Are insects more active at night or during the day?

Are insects more active at night or during the day?

Do insects live more during the day or at night? It's a question that has puzzled scientists for centuries. Australian researchers have now found the answer and have described it as a “groundbreaking” study.

For the first time, insect activity around the world has been mapped during day and night. “Our extensive research has allowed us to provide a definitive answer to the age-old question of whether there are more insects at night or during the day,” says researcher Mark Wong of the Space Research Institute. University of Western Australia. It turns out that insect activity increases by a third around the world during the night. But the differences between insects are significant. For example, it is important whether they live in water or on land, in the tropics or in savannas.

Difficulty of field research
You might think that it has already been determined how active or inactive insects are during the night, but this is more difficult than expected, because the methods commonly used for field research are not suitable. For example, with trawl nets, you can only catch inactive insects, while light traps do not work as well during the day as at night, which can result in a distorted image.
The researchers got around this problem by looking only at studies in which samples were collected during the day and at night using traps that specifically catch moving insects, such as pitfalls and drift nets in the water.

From the forest to the rivers
They worked through thousands of studies to finally arrive at 99 relevant studies, conducted between 1959 and 2022. In total, more than 3 million insects have been observed in different regions, from tropical forest to boreal forest and from arid forests. Grasslands to sea ecosystems.

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This led to a number of interesting conclusions, which the researchers discussed nature published. There are several groups of insects, such as mayflies, caddisflies, moths and earwigs, that are mainly active at night, while bees, wasps, beetles and ants are more active during the day.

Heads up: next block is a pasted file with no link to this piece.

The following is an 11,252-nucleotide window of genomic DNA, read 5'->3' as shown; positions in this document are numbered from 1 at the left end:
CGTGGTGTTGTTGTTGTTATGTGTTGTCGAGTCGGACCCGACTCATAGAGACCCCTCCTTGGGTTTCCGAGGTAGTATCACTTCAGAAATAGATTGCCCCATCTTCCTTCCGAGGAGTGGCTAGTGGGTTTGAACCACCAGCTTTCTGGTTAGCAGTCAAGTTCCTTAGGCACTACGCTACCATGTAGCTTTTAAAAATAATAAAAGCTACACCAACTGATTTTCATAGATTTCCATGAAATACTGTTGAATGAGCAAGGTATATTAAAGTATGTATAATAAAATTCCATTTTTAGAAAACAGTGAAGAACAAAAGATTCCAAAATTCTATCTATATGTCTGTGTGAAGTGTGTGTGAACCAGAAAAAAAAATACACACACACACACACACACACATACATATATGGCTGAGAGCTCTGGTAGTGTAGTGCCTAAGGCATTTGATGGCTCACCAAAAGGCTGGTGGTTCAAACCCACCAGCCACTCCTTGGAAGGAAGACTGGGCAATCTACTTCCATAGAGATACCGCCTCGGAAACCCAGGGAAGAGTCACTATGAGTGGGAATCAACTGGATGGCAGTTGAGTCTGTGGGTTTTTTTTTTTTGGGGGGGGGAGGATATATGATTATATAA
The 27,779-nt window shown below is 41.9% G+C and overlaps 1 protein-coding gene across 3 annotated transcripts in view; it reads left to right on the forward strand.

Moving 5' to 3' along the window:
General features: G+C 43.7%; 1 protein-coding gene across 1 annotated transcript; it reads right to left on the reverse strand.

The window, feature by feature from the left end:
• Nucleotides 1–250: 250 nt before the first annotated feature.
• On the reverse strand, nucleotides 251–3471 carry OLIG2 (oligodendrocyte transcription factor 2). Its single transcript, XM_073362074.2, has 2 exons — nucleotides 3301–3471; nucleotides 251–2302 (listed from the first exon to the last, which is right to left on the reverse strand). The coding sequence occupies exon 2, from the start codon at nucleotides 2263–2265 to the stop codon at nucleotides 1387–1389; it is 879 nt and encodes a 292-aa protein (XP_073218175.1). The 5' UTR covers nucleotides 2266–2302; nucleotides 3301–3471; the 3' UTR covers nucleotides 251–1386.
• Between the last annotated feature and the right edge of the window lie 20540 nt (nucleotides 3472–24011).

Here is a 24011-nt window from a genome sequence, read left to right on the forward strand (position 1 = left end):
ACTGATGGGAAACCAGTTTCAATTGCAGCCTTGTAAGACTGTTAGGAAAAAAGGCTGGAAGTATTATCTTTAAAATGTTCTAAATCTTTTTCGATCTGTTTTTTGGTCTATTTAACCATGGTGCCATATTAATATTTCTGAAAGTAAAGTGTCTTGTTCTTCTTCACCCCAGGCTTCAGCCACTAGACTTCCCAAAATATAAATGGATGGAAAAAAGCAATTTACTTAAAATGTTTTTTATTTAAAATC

Pixabay

Nocturnal activity was also more common in rivers and streams. It appears that more than twice as many insects are active in the water at night. That was different on Earth. There was generally more activity during the day. Especially in grasslands and savannas, the number of flying or tumbling insects during the day can be up to three times greater than at night.

It is best not to be eaten
This difference between terrestrial and water insects probably has a common reason for any animal behavior: they want to avoid predators. “Fish hunt insects during the day, while nocturnal animals like bats make life on land more dangerous at night,” Wong said.

But temperature also plays a role. “We have discovered that insect activity peaks at night in the warmest regions of the world, because animals may escape the heat during the day,” believes the scientist, who immediately warned of the dangers of global warming.

less warm
“In the hottest regions of the world, such as the tropics, rising temperatures reduce the activity of nocturnal insects, which already suffer from the heat. Moreover, artificial light is also harmful to nocturnal animals. It disrupts their natural behavior within the ecosystem in which they live.” .

We have to do something about it, because we really can't live without insects. They are essential for plant pollination, nutrient cycling, and pest control. They perform many of these tasks at night, when they are most active.

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Scientific adventure
Therefore, it is very important to continue field work and better understand what insect activity looks like, says Wong. “Such research can be exhausting, because you have to set and replace traps in many different locations several times a day. But it is extremely valuable. Insects are among the most diverse and important organisms on our planet. Studying their complex rhythms is not just a scientific adventure, but They are also essential for maintaining biodiversity on a planet that is changing so rapidly.

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